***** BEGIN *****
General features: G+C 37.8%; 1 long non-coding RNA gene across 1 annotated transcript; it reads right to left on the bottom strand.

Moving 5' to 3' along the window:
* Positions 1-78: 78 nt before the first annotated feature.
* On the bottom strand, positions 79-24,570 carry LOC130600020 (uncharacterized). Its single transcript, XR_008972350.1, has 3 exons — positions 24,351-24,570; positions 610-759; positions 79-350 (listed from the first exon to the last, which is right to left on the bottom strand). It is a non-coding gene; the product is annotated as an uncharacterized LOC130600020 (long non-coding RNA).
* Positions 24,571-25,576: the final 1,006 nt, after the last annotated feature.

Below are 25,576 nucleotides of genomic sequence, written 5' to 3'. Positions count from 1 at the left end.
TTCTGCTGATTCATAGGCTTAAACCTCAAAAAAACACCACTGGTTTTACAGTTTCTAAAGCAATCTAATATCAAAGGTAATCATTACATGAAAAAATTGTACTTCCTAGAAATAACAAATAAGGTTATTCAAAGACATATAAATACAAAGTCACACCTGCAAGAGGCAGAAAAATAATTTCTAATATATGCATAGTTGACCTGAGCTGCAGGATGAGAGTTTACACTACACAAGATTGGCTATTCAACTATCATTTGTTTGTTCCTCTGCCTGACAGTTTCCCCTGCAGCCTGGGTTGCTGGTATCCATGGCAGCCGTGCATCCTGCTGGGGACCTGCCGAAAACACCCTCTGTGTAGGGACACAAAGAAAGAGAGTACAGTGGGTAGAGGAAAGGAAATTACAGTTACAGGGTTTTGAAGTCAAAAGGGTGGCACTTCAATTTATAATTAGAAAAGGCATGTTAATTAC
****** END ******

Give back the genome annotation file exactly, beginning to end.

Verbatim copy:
General features: G+C 37.8%; 1 long non-coding RNA gene across 1 annotated transcript; it reads right to left on the bottom strand.

Moving 5' to 3' along the window:
* Positions 1-78: 78 nt before the first annotated feature.
* On the bottom strand, positions 79-24,570 carry LOC130600020 (uncharacterized). Its single transcript, XR_008972350.1, has 3 exons — positions 24,351-24,570; positions 610-759; positions 79-350 (listed from the first exon to the last, which is right to left on the bottom strand). It is a non-coding gene; the product is annotated as an uncharacterized LOC130600020 (long non-coding RNA).
* Positions 24,571-25,576: the final 1,006 nt, after the last annotated feature.

Below are 25,576 nucleotides of genomic sequence, written 5' to 3'. Positions count from 1 at the left end.
TTCTGCTGATTCATAGGCTTAAACCTCAAAAAAACACCACTGGTTTTACAGTTTCTAAAGCAATCTAATATCAAAGGTAATCATTACATGAAAAAATTGTACTTCCTAGAAATAACAAATAAGGTTATTCAAAGACATATAAATACAAAGTCACACCTGCAAGAGGCAGAAAAATAATTTCTAATATATGCATAGTTGACCTGAGCTGCAGGATGAGAGTTTACACTACACAAGATTGGCTATTCAACTATCATTTGTTTGTTCCTCTGCCTGACAGTTTCCCCTGCAGCCTGGGTTGCTGGTATCCATGGCAGCCGTGCATCCTGCTGGGGACCTGCCGAAAACACCCTCTGTGTAGGGACACAAAGAAAGAGAGTACAGTGGGTAGAGGAAAGGAAATTACAGTTACAGGGTTTTGAAGTCAAAAGGGTGGCACTTCAATTTATAATTAGAAAAGGCATGTTAATTAC